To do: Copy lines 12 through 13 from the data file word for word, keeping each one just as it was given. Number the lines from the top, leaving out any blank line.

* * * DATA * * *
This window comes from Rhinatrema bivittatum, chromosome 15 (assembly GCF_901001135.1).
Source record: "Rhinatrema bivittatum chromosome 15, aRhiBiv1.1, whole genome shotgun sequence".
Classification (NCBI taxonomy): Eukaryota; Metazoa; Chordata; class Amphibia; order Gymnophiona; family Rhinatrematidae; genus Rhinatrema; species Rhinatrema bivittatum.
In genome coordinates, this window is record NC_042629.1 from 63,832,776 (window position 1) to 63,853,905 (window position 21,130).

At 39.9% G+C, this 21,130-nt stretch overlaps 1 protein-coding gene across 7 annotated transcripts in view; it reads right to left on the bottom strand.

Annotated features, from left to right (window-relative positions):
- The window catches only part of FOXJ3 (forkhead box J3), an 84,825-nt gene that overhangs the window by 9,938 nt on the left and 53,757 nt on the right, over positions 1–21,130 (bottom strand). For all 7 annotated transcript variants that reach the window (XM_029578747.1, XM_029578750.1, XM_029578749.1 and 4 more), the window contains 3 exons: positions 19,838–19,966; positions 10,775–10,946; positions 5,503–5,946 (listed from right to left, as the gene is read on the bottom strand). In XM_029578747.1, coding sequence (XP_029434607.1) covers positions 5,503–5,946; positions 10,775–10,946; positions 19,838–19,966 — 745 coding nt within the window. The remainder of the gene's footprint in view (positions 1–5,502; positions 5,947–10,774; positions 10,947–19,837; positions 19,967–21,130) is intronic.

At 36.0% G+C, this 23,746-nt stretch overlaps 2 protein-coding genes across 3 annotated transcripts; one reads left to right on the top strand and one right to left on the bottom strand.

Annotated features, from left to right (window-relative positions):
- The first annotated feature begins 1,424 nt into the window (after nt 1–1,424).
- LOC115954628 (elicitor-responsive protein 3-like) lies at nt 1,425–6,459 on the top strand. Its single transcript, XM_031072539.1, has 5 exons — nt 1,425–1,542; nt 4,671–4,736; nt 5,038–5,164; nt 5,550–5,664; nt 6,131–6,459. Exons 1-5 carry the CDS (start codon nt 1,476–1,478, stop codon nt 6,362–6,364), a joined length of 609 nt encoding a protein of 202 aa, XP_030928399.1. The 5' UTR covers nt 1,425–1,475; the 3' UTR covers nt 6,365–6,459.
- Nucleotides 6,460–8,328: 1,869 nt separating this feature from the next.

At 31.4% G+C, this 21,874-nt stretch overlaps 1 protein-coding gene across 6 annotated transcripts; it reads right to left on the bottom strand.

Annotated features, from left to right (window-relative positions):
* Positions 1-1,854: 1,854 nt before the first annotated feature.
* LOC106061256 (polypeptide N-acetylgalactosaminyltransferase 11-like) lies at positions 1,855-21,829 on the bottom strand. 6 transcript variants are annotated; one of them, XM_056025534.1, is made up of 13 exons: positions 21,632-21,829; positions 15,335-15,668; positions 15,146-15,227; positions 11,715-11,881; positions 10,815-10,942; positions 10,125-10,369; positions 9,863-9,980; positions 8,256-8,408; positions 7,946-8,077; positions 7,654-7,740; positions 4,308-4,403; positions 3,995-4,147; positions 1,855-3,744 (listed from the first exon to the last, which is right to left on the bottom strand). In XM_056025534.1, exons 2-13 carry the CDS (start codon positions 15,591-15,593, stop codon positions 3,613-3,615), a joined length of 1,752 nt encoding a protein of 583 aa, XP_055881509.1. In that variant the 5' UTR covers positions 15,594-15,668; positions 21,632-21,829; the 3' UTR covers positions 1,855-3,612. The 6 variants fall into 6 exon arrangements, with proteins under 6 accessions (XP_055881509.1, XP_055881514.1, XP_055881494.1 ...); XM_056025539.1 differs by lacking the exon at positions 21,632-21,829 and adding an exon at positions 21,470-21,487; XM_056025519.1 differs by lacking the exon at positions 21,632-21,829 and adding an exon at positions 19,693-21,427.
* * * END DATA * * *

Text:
- Nucleotides 6,460–8,328: 1,869 nt separating this feature from the next.

At 31.4% G+C, this 21,874-nt stretch overlaps 1 protein-coding gene across 6 annotated transcripts; it reads right to left on the bottom strand.